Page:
Education – a simple right – by Edward Leigh MP

portrait-edwardleigh5.jpgA damning report from Cambridge University labels the £500 million invested by Labour in its literacy strategy as, ‘a waste of money’ Reading skills, Cambridge found, are ‘no better than during the 1950s’. Despite continued claims from the Labour Party, they are not delivering. The gripe in Tuesday’s Telegraph concerning education was that universities are still admitting more independently-educated students than state-educated students. Once again, the Government is not delivering.  The real crime is that education is the key to a child’s success in life. How can children from a working class background possibly work their way to a better life if being denied the simple right to a good education?

Our drop in the international literacy league from 3rd in 2001 to 19th last year is not due to our youth becoming less intelligent. The truth is that standards of teaching in Britain are not sufficient. Similarly, it is not the case that pupils, privileged enough to attend a private school, are more intelligent than their contemporaries at state schools. Once again the Government has fallen foul of its own flawed policies.

Why is it that independent schools, free to select and governed by market forces, are able to consistently perform? Perform to the extent that their pupils are still being selected by universities at five times the national average. I don’t believe it is a question of money. I suspect that if you could miraculously fund every state place as generously as private places, under the current system, the state would still under-perform.

If the government would loosen its grip on the education system and allow all schools to become independent state schools, the forces of the market would surely improve standards. If a state school were to be subjected, as independent schools are, to competition, it would have to either sink or swim. Further, each school has different pupils, from different backgrounds; therefore each school will need to be a little bit different to cater for its particular intake. The only way this can be achieved is if control of a school is given back to the head teacher. If a teacher is given the opportunity to fire under-performing teachers and hire those who are seen to be best, standards will obviously rise. A school would be able to choose to become selective, comprehensive or specialised as it saw fit. Imposing blanket legislation, targets and initiatives to every state-run school in the country is typical of Labour’s paralysing micro-management.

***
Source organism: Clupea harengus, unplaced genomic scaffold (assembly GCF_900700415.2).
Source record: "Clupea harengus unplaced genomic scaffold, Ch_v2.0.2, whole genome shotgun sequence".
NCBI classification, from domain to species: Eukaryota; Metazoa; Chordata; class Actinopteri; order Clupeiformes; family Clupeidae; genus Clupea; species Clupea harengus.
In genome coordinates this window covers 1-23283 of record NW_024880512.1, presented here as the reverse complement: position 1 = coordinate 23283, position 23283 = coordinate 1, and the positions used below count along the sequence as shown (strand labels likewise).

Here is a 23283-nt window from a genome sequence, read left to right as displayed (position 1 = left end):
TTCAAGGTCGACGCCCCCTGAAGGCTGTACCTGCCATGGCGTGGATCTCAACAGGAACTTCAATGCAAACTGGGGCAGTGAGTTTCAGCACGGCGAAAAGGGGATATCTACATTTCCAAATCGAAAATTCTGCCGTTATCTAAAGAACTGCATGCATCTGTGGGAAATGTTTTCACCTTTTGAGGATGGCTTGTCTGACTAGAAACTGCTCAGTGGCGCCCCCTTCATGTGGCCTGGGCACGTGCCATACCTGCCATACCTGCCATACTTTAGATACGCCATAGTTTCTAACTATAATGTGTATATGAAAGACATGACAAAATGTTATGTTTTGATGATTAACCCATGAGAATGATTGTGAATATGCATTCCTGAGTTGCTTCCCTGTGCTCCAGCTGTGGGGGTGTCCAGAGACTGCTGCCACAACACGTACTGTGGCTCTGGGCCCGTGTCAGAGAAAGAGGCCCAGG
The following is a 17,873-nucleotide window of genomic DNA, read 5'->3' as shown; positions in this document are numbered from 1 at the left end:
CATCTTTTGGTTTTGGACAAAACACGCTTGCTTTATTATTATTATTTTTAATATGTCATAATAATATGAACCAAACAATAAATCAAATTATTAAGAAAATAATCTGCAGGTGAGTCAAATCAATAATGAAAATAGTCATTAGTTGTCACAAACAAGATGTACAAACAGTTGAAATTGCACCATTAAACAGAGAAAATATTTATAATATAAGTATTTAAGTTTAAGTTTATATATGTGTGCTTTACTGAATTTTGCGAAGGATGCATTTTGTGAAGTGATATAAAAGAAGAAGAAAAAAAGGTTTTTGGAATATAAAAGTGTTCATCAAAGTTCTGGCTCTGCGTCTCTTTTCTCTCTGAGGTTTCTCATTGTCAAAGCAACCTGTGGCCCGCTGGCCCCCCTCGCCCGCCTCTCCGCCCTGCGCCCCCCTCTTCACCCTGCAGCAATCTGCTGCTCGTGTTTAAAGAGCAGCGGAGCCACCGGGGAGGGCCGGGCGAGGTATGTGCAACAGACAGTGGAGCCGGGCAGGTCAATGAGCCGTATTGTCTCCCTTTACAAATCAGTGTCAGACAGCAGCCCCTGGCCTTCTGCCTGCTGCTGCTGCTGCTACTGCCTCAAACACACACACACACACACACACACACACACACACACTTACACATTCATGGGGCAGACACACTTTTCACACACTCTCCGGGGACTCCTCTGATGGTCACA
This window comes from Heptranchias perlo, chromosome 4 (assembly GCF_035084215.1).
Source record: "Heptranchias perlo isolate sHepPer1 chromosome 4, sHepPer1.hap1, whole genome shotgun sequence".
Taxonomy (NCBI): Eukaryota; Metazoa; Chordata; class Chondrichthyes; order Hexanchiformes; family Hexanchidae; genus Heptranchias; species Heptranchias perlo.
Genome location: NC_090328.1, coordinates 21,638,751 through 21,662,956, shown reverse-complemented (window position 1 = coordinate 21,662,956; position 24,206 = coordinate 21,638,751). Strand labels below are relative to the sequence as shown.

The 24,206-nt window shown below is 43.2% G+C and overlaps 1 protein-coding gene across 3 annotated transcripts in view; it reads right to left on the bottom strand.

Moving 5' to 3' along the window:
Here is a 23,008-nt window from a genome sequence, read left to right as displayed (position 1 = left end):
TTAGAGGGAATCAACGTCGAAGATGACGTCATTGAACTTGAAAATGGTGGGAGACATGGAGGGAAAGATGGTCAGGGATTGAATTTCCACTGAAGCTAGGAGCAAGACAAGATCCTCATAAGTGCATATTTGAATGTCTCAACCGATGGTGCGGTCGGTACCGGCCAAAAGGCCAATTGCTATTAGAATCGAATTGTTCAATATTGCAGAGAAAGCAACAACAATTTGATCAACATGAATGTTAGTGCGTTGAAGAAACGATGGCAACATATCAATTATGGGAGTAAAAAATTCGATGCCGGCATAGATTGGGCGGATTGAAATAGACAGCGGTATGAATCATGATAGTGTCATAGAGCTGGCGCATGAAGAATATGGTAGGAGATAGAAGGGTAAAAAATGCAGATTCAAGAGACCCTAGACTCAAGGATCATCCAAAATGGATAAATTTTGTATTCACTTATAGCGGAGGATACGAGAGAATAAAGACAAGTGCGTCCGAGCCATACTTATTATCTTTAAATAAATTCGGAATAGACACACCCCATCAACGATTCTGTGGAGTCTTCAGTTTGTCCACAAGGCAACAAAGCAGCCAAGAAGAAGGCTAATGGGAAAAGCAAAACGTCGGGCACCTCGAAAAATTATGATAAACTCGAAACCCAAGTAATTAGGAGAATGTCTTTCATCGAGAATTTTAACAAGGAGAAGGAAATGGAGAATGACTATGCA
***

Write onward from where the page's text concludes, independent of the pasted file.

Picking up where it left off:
With the best will in the world, Whitehall cannot understand the individual needs of every school. It is absurd that it should seek to dictate how every school should operate. In order to give real opportunities to the poorest children, many of whom currently leave school functionally illiterate, we need to free up our schools and give choice back to parents. Whatever Gordon Brown may think, parents do tend to know what is best for their children. If we open up our schools to market forces they can start to break the deadlock which has been holding back too many children for too long.

Conservative thinking should now develop, not along a cul-de-sac debate about grammar schools, but about how a Conservative government could gradually loosen the shackles of state control over education. This would be done by giving parents in the state sector the cost of a pupil’s education in the private sector. You can call it a voucher system or anything you like, but it is the right approach.


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